• Learning to use the alphabet stitches on my sewing machine
  • Stitching curves
  • Quilt deconstruction
  • Quilt Guild retreat
  • More advanced free-motion techniques
  • Stash-busting
  • Apparel
  • Clothing and accessory modification
  • Apocalypse fashion and accessories
  • Electronics-enhanced fashion and textile art
  • Actually doing all my Craftsy classes
  • Quilt challenges
  • QOV or other service quilts


  • FOGcon
  • Another poetry class with Tony Hoagland
  • The Brainery Spec Fic writing workshop (alas, will probably have to wait until next year)
  • Experimental poetry
  • Apocalypse poetry
  • Slow novel writing  (all mine have been written during NaNoWriMo)
  • Short story and novella writing
  • Playing with mixed forms and genres
  • Riffing off other people’s work
  • Blogging, blogging, and more blogging


  • Photography
  • Tarot-inspired
  • Medieval/Celtic motifs and themes


  • Apocalypse and disaster stories, movies, and art (review, share, make)
  • EDCs
  • General prep
  • History
  • Profiles in resilience
  • Skill building
  • PrepperFest
  • Prepper cuisine
  • Games/apps
  • Prepping in small spaces
  • Prepping for artists


  • Transition
  • Tiny homes and homesteading
  • Journal publishing (online and print)
  • Video game/app design
  • Art of protest, social change, injustice
  • Shamanism

TRAVEL (doing/dreaming)

  • British Isles (Wales, Ireland, Scotland)
  • Truth or Consequences, NM (again)
  • Pacific Northwest road trip
  • Famous authors pilgrimage
  • Sacred sites pilgrimage

It’s improbable that I’ll get to all or possibly even any of them, but the mere existence of this list makes me excited for the new year. And since I plan to add more ideas as they come up, I will probably be even more excited as the year goes on.

Your Best Pack

In this 12th and final prompt of Quest2015, Scott Dinsmore of Live Your Legend asks:

Do the people around you inspire possibility? If not, it’s time to 
make some changes. The fastest way to do the things you don’t think can 
be done is to hang around people already doing them. In 2015, what changes will you make accordingly?

One of the downsides of being an extreme introvert is that, on a day-to-day basis, there really aren’t that many people around me at all. And because of that, I’m going to answer this prompt backwards, starting with “In 2015, what changes will you make accordingly?”

I’m going to do a better job of connecting with the amazing and inspiring people I know and have drifted from.

  • My tribe of Silicon Valley NaNoWriMo writers (classes of 2001-2004), several of whom I was blessed to reconnect with over the holidays, and several more of whom I hope to see at FOGcon in March
  • My tribe of writers from Natalie Goldberg’s 2011 year-long intensive and 2012 France retreat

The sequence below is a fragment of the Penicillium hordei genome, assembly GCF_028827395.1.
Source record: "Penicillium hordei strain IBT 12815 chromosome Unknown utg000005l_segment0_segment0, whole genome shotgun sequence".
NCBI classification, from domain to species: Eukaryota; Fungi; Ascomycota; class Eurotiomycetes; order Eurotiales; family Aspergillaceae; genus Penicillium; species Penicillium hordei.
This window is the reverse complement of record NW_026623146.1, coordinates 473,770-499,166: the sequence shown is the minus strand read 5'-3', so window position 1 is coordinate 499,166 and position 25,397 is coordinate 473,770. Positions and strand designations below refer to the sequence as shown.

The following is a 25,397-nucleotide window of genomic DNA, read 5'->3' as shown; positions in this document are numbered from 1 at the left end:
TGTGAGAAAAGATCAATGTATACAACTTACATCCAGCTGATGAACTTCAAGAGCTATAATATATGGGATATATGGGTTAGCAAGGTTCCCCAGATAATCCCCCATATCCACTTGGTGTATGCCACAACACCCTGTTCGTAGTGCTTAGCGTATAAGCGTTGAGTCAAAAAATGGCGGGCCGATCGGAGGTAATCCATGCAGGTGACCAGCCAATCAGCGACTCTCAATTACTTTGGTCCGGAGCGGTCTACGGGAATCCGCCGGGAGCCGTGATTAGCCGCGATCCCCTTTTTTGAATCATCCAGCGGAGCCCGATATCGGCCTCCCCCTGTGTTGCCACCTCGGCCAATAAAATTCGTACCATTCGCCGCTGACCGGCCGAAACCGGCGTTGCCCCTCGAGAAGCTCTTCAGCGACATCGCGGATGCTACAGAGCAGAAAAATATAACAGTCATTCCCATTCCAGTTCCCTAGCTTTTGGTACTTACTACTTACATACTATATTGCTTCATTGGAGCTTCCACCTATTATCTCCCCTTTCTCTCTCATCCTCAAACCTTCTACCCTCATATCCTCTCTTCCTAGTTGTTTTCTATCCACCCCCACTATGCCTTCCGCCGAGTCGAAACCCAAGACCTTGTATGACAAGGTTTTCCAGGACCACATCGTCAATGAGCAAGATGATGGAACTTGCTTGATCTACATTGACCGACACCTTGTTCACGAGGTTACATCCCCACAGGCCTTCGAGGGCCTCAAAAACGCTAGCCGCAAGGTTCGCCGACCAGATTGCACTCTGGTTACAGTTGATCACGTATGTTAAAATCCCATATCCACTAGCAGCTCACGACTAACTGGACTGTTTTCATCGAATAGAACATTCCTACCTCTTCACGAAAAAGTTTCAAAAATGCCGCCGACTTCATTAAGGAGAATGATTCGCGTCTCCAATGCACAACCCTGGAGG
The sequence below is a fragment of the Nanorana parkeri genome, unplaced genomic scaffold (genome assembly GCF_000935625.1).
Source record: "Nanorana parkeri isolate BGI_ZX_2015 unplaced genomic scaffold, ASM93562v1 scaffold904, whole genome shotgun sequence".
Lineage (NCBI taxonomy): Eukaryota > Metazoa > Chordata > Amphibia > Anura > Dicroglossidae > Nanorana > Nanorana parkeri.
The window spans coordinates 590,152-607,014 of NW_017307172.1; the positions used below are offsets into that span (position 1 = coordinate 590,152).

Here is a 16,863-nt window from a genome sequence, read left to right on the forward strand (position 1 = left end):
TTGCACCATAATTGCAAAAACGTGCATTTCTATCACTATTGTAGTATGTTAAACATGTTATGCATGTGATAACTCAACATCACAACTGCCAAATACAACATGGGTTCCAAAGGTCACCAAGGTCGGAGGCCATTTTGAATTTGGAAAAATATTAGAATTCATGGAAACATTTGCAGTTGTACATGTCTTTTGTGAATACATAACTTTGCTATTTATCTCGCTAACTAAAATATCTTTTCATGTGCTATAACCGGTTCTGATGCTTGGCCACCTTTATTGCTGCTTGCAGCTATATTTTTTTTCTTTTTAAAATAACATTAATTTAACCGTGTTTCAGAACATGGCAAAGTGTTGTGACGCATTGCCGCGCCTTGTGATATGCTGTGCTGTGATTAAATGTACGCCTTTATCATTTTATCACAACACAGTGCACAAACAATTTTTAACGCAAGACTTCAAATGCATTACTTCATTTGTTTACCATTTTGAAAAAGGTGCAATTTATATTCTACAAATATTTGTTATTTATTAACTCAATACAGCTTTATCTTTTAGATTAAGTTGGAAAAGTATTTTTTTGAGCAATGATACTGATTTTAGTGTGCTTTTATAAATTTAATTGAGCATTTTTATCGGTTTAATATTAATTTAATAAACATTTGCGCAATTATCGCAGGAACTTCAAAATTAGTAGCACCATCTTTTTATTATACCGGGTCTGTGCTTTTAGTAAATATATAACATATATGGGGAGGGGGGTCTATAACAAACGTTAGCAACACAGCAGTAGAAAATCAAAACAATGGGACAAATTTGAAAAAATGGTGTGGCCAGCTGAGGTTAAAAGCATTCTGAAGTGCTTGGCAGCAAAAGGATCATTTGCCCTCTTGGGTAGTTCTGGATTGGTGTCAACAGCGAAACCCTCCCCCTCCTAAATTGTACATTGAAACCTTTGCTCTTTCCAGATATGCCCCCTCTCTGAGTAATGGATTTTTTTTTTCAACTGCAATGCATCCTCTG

• Former co-workers from The Exploratorium, CKS, Handspring/Palm, Walmart.com
  • Distant friends and family members

And I am going to do my best not to drift from the amazing and inspiring people I have met here in my no longer quite so new home state and through Quest2015.

How? By asking who I am missing and what I can do to remedy that. By making a list and checking it regularly. By reaching out, through social media, telephone, thoughts. By gathering addresses, buying stamps, collecting cards, and stationery, and sending them out.

But more than that, by carrying them with me–their words, their hearts, their images. And from some of them, directions to help me find my way back when I lose sight of this winding path.

So in answer to the first question: Yes, though they may be scattered throughout this country and beyond, they do.


The Importance of Percolation

I have a quilt on my board that’s been there for months. Okay, to be honest, I currently have six quilts on my boards in varying states of completion, but this one feels different. I sketched the design and selected the primary fabrics back in February, and cut out the background, backing, and key elements in March, but have made not a stitch of progress since then, and that’s getting to me. And it seems the longer I stare at it, the harder it is for me to figure out how to get it back on track.

One the one hand, it’s already a success. It served as inspiration for my 2013 SAQA donation quilt, Superpower: Flight! (see it and other auction quilts here). Still, though, I can’t seem to let it go, and not just because it’s a key piece in my November show. It begs to be finished. I just haven’t known how. Then, a couple of weeks ago I went with a two friends to the Museum of International Folk Art to see the “Plain Geometry: Amish Quilts” exhibit and while we were there we popped in to see another exhibit of Japanese kites.

I didn’t think too much more about it until a few days ago when I looked up at my board and saw the sad Flight fabric longing to live up to its name and new what had been missing. It didn’t want to be just another static rectangle. It wanted to soar.

Since then I’ve been arguing with myself. Do I really want to redesign it? Do I really want to start from scratch when the fabric is already cut out? Wouldn’t it just be easier to just finish what’s already up there? Yes, it would, but also, no, it wouldn’t. If it was that easy I would have been done in March when I started it. So now it’s back to the drawing board to re-imagine Flight as a kite.